Elements prove profit threat

“LOSING money in this business is very easy,” says Clough Limited managing director Brian Hewitt.

“You have to learn from those bad experiences,” Dr Hewitt said.

“Each project is unique. You’re dealing with the elements. There are substantial risks but I think we can beat most of those.

“Most of the work on our offshore projects is done in the office to help manage that risk.”

Dr Hewitt joined Clough 22 years ago because he wanted to build things.

He spent his early engineering career in government service with the old Public Works Department and the Water Corporation.

“One of the great pleasures of the engineering profession is that you’re in a team creating something that is usually of benefit to the community,” he said.

“If it’s a successful project, it is an ongoing monument to that success.

“Not many professions get to see the results of their work.”

These days most of Clough’s work is below the ocean.

“We’ve just received a letter of intent for a job in the Gulf of Mexico to install some facilities in 2,200 metres of water,” Dr Hewitt said.

“Our first significant offshore project was for Bond Petroleum to install the Harriet facilities off Onslow and that was in 22 metres of water.

“However, that was a significant breakthrough project for us into the offshore oil and gas business.”

That breakthrough helped Clough grow to become a multinational concern.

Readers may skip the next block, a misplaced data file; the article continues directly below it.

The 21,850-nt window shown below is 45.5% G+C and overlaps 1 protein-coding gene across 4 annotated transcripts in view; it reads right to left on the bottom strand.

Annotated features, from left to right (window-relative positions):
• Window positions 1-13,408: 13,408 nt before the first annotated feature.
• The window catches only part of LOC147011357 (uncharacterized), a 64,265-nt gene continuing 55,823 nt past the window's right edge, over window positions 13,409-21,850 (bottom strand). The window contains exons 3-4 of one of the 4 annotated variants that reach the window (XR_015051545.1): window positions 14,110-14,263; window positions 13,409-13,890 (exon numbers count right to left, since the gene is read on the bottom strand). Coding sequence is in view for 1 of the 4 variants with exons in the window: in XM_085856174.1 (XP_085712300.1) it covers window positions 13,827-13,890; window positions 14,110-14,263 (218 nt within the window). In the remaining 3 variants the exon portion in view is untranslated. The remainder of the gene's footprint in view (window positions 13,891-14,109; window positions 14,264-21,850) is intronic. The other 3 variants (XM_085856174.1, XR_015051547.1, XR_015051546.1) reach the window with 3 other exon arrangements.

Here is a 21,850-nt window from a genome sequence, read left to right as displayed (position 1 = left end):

“In the old days with Clough the whole staff used to eat lunch together,” Dr Hewitt said.

“Now I walk down the corridors and see people I’ve never even met. It’s a bit disconcerting.”

Dr Hewitt said a company only won contracts by presenting the lowest bid.

“Our competitiveness comes though being smarter engineers. We either design things in a different way or come up with a new construction process,” he said.

Dr Hewitt admitted his position took him away from the building side of the company.

“As managing director you get the pleasure of what the whole organisation does,” he said.

“When I’m talking with brokers and analysts, the conversation is almost always about what we’ve built, what we’re building and what we’re going to build.

“At any given time we have about 50 contracts under way – both in Australia and overseas.”

Dr Hewitt said the engineering profession let its practitioners gain significant management experience at a young age.

“In engineering you have two career paths. You can go into design or you can go into management.

“Most engineers have some experience in both but decide to go one way or the other.

“I did a lot of design work as a young engineer and worked my way up to become a project manager. Once you’re doing that it’s similar to being a business manager.”

Dr Hewitt said his role overviewed all Clough subsidiaries, including its Indonesian operations.

“That generates about $150 million for us. We do earth moving and mining work there,” he said.

Clough is expanding in Asia, taking on jobs in Brunei, India and Thailand.

“We took a hit in India,” Dr Hewitt said.

“It was an offshore project that was going well for us but the early onset of the monsoon meant we had to demobilise before the job was finished.

“We have to go back and start all over again. We won another contract in the area which helps.”

Besides running Clough, Dr Hewitt is a keen cruising yacht sailor.


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